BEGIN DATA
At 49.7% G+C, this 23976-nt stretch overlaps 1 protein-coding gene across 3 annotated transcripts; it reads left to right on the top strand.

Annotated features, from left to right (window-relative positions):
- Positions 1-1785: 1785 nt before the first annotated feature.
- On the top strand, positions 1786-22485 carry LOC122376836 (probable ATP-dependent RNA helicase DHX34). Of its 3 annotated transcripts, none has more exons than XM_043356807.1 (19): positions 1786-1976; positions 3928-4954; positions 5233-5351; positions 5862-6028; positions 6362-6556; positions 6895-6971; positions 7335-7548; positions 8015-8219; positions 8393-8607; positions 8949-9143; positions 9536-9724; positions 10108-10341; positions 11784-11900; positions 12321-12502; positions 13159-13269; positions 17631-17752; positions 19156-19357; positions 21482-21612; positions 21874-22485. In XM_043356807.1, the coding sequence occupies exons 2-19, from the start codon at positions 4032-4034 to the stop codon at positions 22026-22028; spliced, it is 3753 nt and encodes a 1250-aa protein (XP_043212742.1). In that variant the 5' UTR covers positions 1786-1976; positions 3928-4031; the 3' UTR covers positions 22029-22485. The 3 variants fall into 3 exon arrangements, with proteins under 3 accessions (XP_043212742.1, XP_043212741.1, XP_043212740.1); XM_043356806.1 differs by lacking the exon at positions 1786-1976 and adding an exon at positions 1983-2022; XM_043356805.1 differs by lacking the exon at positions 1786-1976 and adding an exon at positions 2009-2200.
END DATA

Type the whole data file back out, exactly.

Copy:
At 49.7% G+C, this 23976-nt stretch overlaps 1 protein-coding gene across 3 annotated transcripts; it reads left to right on the top strand.

Annotated features, from left to right (window-relative positions):
- Positions 1-1785: 1785 nt before the first annotated feature.
- On the top strand, positions 1786-22485 carry LOC122376836 (probable ATP-dependent RNA helicase DHX34). Of its 3 annotated transcripts, none has more exons than XM_043356807.1 (19): positions 1786-1976; positions 3928-4954; positions 5233-5351; positions 5862-6028; positions 6362-6556; positions 6895-6971; positions 7335-7548; positions 8015-8219; positions 8393-8607; positions 8949-9143; positions 9536-9724; positions 10108-10341; positions 11784-11900; positions 12321-12502; positions 13159-13269; positions 17631-17752; positions 19156-19357; positions 21482-21612; positions 21874-22485. In XM_043356807.1, the coding sequence occupies exons 2-19, from the start codon at positions 4032-4034 to the stop codon at positions 22026-22028; spliced, it is 3753 nt and encodes a 1250-aa protein (XP_043212742.1). In that variant the 5' UTR covers positions 1786-1976; positions 3928-4031; the 3' UTR covers positions 22029-22485. The 3 variants fall into 3 exon arrangements, with proteins under 3 accessions (XP_043212742.1, XP_043212741.1, XP_043212740.1); XM_043356806.1 differs by lacking the exon at positions 1786-1976 and adding an exon at positions 1983-2022; XM_043356805.1 differs by lacking the exon at positions 1786-1976 and adding an exon at positions 2009-2200.